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Covid-19: 17 more patients have died, three in south, and a further 325 cases are confirmed

March 31st, 2020 8:22 PM

By Siobhan Cronin

As of midnight Monday 25 May, 325,795 tests have been carried out. (Photo: Shutterstock)

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THE Health Protection Surveillance Centre has said that an additional 17 patients diagnosed with Covid-19 in Ireland have died. There have now been 71 Covid-19 related deaths in Ireland.

Three of the deaths confirmed today were in the south of the country.

There have been 325 new confirmed cases today, meaning there are now 3,235 confirmed cases in Ireland, and 238 of these are in Co Cork.

Of the 17 deaths confirmed today:

  •        8 deaths were located in the east, 3 in the south, 3 in the north-west and 3 in the west of the country;
  •        Patients included 4 females and 13 males;
  •        The median age of today’s reported deaths is 84;
  •        8 patients were reported as having underlying health conditions.

To date, 30,213 tests have been carried out in laboratories across the country, as of midnight, Monday 30 March.

Over the past week, the positivity rate for tests carried out increased from 6% to 15%, as per the objective of our new case definition.

Today’s data from the HPSC, as of midnight, Sunday 29th March (2,677 cases), reveals:

  • 49% are male and 49% are female, with 118 clusters involving 494 cases
  • 22% of clusters located in private houses, 20% located in nursing homes and 18% located in hospitals
  • Median age of confirmed cases is 47 years
  • 703 cases (26%) have been hospitalised
  • Of those hospitalised, 113 cases have been admitted to ICU
  • 647 cases are associated with healthcare workers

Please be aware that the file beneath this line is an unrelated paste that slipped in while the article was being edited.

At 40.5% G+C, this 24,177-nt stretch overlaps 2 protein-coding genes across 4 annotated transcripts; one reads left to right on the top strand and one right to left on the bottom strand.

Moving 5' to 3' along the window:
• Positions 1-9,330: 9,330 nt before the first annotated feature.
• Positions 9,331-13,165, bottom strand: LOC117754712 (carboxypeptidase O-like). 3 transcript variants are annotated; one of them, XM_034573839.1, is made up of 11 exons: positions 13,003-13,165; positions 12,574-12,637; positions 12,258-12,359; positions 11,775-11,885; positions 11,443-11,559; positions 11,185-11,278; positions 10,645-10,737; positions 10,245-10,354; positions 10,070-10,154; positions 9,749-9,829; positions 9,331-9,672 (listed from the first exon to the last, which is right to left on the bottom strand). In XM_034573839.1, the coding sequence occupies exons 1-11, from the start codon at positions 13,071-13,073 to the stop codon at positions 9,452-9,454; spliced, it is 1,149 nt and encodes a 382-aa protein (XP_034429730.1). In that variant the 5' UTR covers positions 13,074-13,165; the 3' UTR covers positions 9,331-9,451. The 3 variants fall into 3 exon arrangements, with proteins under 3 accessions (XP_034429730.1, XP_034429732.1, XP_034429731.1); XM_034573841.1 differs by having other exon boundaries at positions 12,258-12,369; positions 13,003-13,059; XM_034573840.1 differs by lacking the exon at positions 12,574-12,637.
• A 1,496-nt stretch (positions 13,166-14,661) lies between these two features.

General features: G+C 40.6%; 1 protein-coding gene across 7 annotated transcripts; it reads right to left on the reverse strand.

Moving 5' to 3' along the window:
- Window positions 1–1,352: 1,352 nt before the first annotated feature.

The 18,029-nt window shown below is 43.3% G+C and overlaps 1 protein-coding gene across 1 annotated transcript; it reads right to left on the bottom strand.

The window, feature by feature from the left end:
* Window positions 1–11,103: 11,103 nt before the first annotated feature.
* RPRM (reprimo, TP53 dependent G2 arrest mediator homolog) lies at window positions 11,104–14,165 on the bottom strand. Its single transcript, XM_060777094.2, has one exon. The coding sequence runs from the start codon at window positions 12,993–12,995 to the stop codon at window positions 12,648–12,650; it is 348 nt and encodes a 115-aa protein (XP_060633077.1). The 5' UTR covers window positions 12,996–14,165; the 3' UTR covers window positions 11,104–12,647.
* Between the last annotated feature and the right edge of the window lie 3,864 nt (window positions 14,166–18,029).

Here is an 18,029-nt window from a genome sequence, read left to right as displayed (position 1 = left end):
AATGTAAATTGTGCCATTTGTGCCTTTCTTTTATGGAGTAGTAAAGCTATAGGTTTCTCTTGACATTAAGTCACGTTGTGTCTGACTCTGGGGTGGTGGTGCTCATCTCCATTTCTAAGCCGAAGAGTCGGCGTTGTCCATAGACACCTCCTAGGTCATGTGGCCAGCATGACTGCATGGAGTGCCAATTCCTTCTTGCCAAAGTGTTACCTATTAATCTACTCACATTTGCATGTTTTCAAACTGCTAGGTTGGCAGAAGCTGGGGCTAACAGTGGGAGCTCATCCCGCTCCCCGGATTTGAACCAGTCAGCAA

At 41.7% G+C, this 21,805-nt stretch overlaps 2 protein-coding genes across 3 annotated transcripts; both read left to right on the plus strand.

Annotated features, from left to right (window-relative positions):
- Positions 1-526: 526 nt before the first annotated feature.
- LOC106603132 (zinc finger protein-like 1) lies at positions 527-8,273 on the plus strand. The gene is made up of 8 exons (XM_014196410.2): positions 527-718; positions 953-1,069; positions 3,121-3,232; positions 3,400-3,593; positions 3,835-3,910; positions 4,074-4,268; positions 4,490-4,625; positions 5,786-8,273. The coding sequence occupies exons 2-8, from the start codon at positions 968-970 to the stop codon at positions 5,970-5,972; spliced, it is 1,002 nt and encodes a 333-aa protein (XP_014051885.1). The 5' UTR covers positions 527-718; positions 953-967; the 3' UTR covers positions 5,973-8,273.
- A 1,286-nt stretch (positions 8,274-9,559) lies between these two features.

• Dublin has the highest number of cases at 1,487 (55% of all cases) followed by Cork with 238 cases (9%)
  • Of those for whom transmission status is known: community transmission accounts for 51%, close contact accounts for 26%, travel abroad accounts for 23%

The National Public Health Emergency Team met today and made the following recommendations:

  • To focus contact tracing on suspect cases within prioritised groups. The HPSC to update guidance to GPs and contact tracing teams.
  • Contact tracing to encompass the period from 48 hours prior to the onset of symptoms given the risk of asymptomatic transmission.
  • In response to infections in long-term residential care (nursing homes, disability and mental health) and homecare settings NPHET will work with the HSE to identify a number of measures which can be taken to strengthen support to staff and providers of nursing home care.

Dr Tony Holohan, chief medical officer, Department of Health, said: ‘The measures that we have recommended today should significantly enhance the preparedness and response to cases and outbreaks in nursing homes and other residential settings. As we have said from the beginning our efforts must be focused on protecting the most vulnerable and these recommendations announced today seek to achieve this.’

Dr Ronan Glynn, deputy chief medical officer, Department of Health, said: ‘As the number of cases increases, we are getting a better picture of our experience of this virus in our community. Today we are providing more information on cases in healthcare workers and deaths. We will continue to provide more details as reliable data emerges.’

The briefing noted there was a substantial backlog in test results, due to the changed criteria for testing. Dr Cillian de Gascun admitted that some people are now waiting 7-10 days for test results, as priority has been given to heathcare workers and vulnerable people. There has been a significant reduction in testing in recent days, he added, although testing would be ramped up again as more equipment becomes available.

Dr Holohan said if you are still waiting for a test result the ‘important thing’ to remember was to self-isolate for 14 days. Each case now appears to infect an average of three people, he added.

Dr Colm Henry said that a suggestion on social media that ‘thousands of swabs’ which had been taken had been ‘discarded’ was completely false. As was another tweet suggesting four nurses had died. ‘Twitter is not the place to go for information,’ agreed Dr Holohan.

‘Since the beginning, there have been a great deal of stories, a great deal of which are not true, which are very hurtful to people and to people who are ill, and are completely untrue and very distressing,’ added Dr Henry.

The Department of Health’s COVID-19 Information Dashboard provides the latest case information.

 

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